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Silk Road mastermind gets life in prison for drug, conspiracy crimes

Ross William UlbrichtRoss William Ulbricht
This Feb 4, 2015, file courtroom sketch, shows defendant Ross William Ulbricht as the deputy recites the word “guilty” multiple times during Ubricht’s trial in New York.Courtesy of Elizabeth Williams — AP

Ross Ulbricht was an Eagle Scout and a popular physics student who made a fateful decision to reinvent himself as the “Dread Pirate Roberts,” a pseudonym he used to operate a massive illegal online bazaar known as the Silk Road. It came crashing down hard on Friday as a federal judge in Manhattan sentenced Ulbricht to serve the rest of his life in prison, following his earlier conviction on seven charges related to conspiracy, narcotics and money-laundering.

The punishment is surprisingly harsh, exceeding even what the prosecutors had proposed. Ulbricht, who had earlier implored the judge to “please leave my old age,” can appeal the sentence, though that would be a long shot.

“You were the captain of the ship as Dread Pirate Roberts, and you enforced the law as you see fit,” U.S. District Judge Katherine Forrest told Ulbricht in imposing the sentence.

Forrest issued the sentence after Ulbricht addressed the court, pleading that he was remorseful and had changed.

“I’m not a self-centered, sociopathic person… I just made some very serious mistakes,” said Ulbricht who wore shirt-sleeves, and occasionally slipped into his native Texas drawl.

Ulbricht may have been able to obtain a lighter sentence had he pled guilty, but he instead went with a far-fetched defense strategy at trial that claimed that he had started the site, but that someone else was the real Dread Pirate Roberts.

The judge suggested that her decision to come down so harshly was in part due to Ulbricht’s attempt to hire hit men and in part by the scale of the operation, which led drug dealers using Silk Road to customers across the world. Forrest cited the harm caused by drugs, and the testimony of two parents who gave victim impact statements in court about how they had lost their children to Silk Road-related overdoses.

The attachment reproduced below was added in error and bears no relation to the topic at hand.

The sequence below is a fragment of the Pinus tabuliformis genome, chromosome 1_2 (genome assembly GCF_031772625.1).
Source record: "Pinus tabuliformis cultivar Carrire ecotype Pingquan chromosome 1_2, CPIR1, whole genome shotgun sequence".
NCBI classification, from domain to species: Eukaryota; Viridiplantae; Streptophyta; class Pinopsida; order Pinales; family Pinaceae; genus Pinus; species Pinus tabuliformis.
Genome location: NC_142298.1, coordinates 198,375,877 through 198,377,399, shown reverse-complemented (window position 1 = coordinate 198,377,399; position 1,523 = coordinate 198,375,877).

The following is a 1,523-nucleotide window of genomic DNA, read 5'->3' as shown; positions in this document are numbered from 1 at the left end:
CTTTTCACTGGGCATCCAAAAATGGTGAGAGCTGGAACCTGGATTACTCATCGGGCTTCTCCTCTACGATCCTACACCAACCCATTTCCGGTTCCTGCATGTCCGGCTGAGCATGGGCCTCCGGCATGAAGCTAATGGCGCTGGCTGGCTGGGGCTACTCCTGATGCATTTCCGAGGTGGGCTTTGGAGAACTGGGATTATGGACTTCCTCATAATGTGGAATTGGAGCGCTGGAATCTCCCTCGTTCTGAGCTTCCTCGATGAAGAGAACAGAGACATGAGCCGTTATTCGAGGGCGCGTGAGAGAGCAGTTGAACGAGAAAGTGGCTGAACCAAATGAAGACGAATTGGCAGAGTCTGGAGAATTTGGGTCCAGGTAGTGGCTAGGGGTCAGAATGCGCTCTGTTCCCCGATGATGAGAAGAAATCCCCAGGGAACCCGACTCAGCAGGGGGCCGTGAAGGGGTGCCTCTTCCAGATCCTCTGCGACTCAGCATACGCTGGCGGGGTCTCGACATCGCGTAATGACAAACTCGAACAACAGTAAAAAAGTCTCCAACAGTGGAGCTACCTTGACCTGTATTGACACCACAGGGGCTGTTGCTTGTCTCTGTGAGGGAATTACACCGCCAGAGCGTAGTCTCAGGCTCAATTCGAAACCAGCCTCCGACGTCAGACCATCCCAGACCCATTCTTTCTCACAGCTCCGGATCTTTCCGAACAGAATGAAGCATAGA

But Forrest’s decision also appeared to be a philosophical renunciation of the ideals of Silk Road, whose proponents said it provided a forum for freedom and served as a harmless alternative to street crime and the U.S. war on drugs. The judge declared that this was an argument of the “privileged” and said that Ulbricht was no different than a drug dealer from the Bronx.

Judge Forrest also rejected Ulbricht’s lawyers suggestion that a long sentence would be arbitrary, and would not serve the goal of “general deterrence.” Rather, she said, harsh sentences can act as a deterrent in unusual, high-publicized cases like Silk Road.

Friday’s hearing came at a court room so crowded that many spectators were forced into a nearby overflow area. The court scene reflected the worldwide interest in the Silk Road affair, which included numerous ripped-from-an-action-movie elements, including the FBI’s dramatic 2013 takedown of Ulbricht in a San Francisco library.

The ensuing criminal case included allegations that Ulbricht attempted to hire hit men (in reality FBI agents) to kill employees he believed had betrayed him. It also featured an FBI agent who went rogue, and sold Ulbricht information about the government’s case for hundreds of thousands of dollars, paid in bitcoins.

Ulbricht’s case has been of huge interest to bitcoin users, in part because it has at times unfairly maligned the virtual currency, which is also used for everyday transactions. The bitcoin community also took an interest because of Ulbricht’s personal bitcoin fortune—which the U.S. Marshals Service has been selling in a series of auctions.

This story was updated several times